China was the first hybrid economy with features of a non-market economy (NME) to accede to the WTO. A statement in its Accession Protocol says that the provision alluding to NME status will “in any event” expire fifteen year after its accession, on 11 December 2016. China therefore considers receiving market economy status (MES) as a formality. The EU, however, disputes this interpretation and argues that a country must actually be a market economy before this status can be awarded. This argument is unsurprising considering that the absence of MES is a necessary prerequisite for the continued legitimacy of the analogue country method. Maintaining control over the ability to grant the MES has therefore been a matter of supreme importance to the EU.
China’s Accession Protocol to the WTO
The legal possibility of considering China a NME rests on an allusion in its Accession Protocol to the WTO. Section 15 raises concerns about the difficulties of determining dumping where market conditions do not prevail:
Although there is a clear allusion to the concept of a NME, the Protocol does not provide a legally detailed description of what the term exactly means. The WTO offers no relief, as it does not provide a definition either. Considering that the WTO was not designated to regulate the trade practices of NMEs, nor to force them to transform them into market economies, we could forgive it this oversight. Moreover, the subtle gradations between a NME and a market economy make providing a legally detailed description difficult. But without it, as the dispute between the EU and China over the interpretation of its Protocol evidences, the WTO is unable to properly supervise and regulate international trade. It is clear that China is not a market economy yet. But determining when China will no longer be a NME, which would imply that alternative methods for calculating dumping duties cannot be used anymore, is not exactly clear.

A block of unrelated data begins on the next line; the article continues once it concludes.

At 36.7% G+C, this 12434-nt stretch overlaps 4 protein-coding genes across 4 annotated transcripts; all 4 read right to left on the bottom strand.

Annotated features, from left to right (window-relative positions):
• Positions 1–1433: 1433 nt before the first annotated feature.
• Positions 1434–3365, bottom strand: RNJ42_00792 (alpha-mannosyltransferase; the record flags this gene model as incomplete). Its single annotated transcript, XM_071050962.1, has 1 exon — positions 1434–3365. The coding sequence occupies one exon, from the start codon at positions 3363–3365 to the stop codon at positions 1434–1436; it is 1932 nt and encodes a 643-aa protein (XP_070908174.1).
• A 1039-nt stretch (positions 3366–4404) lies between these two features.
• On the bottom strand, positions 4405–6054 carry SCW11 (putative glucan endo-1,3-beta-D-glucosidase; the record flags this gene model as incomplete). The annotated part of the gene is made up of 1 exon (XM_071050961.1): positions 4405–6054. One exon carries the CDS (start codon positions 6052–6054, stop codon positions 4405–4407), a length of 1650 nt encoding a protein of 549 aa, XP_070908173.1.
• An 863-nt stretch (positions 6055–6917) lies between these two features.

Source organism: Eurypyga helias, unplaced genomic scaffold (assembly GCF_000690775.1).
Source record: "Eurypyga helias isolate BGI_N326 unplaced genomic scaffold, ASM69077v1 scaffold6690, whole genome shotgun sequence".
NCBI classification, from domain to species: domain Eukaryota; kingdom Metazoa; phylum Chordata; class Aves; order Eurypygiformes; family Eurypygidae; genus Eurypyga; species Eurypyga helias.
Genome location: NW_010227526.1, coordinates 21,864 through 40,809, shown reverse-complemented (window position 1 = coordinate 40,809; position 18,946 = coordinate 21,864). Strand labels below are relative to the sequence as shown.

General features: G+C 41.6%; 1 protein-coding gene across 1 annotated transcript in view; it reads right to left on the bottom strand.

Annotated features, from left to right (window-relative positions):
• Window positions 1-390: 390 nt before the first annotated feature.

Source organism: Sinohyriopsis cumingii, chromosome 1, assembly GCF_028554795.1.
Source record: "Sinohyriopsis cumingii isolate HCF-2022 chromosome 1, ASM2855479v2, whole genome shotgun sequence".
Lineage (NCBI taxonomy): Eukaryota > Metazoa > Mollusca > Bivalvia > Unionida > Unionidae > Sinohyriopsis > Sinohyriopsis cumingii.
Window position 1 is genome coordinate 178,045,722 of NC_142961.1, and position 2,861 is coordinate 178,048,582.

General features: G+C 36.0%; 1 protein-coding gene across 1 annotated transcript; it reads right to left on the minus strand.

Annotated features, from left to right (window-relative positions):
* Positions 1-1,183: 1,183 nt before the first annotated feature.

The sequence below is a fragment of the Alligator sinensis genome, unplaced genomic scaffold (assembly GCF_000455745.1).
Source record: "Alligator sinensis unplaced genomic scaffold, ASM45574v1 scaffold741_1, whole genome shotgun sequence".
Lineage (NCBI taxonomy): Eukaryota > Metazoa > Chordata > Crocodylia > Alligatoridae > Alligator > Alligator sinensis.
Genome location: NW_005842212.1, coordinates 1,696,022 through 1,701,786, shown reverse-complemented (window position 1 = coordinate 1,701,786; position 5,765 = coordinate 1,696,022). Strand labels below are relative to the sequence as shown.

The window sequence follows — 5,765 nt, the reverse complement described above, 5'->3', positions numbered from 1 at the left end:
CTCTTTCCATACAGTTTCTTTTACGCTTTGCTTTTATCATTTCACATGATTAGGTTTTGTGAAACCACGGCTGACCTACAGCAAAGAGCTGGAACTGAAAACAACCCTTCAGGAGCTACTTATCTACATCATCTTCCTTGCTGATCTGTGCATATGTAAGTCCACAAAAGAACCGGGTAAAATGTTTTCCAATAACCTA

Linguistic Division of Labour
Definitions are the key to acceptable justifications of practices. The philosopher Hilary Putnam identified this legitimacy of definitions as being the result of a linguistic division of labour. He suggested that every linguistic community
Putnam, in other words, believed that there are terms which can only be used because of the implicit cooperation with between popular speakers and experts, who determine which applications of the term are correct. For example, in a situation where we would need to know whether something is really gold, we would need to rely on the expertise of specialists that are charged with verifying the meaning of gold. The colloquial use of the word does not entail a need to acquire the method of recognising whether something is actually gold, but relies on the expertise of a special subclass of speakers, such as metallurgists or goldsmiths. Putnam’s concept of a division of linguistic labour consequently highlights the specialised distribution of authority in defining what can be considered as ‘valid’ conceptualisations and the power certain professions hold over discursive domains.
EU Five Criteria
Accepting that China is a not a market economy is a necessary prerequisite for the continued legitimacy of the analogue country method. This method gives a considerable competitive advantage to the EU because it increases the level of dumping duties that are imposed on Chinese goods entering the market. Establishing the meaning of the term ‘market economy’ is therefore a tool of incredible power vis-à-vis certain countries in practices such as anti-dumping proceedings.
The EU stipulates five criteria for determining whether a country merits to be removed from the list of NME countries under anti-dumping law. The legal ability of European companies to believe that China is not a market economy in anti-dumping matters thus relies on specialist language users, such a policy makers and legal specialists, who determine what the conditions for MES are. The attempt to make this the discursive prerogative of the EU evidences that the meaning of the term ‘market economy’ ultimately depends on its construction by powerful experts. Establishing market economy conditions makes it possible to argue that a country does not merit this MES and that it can therefore be considered – as it were per definition – a NME.
It is clear that the EU is able to dispute the interpretation of China’s Accession Protocol only because of the absence of a definition of the term NME on WTO level. Therefore, a proper linguistic division of labour in the field of international trade requires developing a discursive basis in WTO law. This would not only help to shed light on the legitimacy of certain trade practices, but possibly also put an end to future semantic disputes.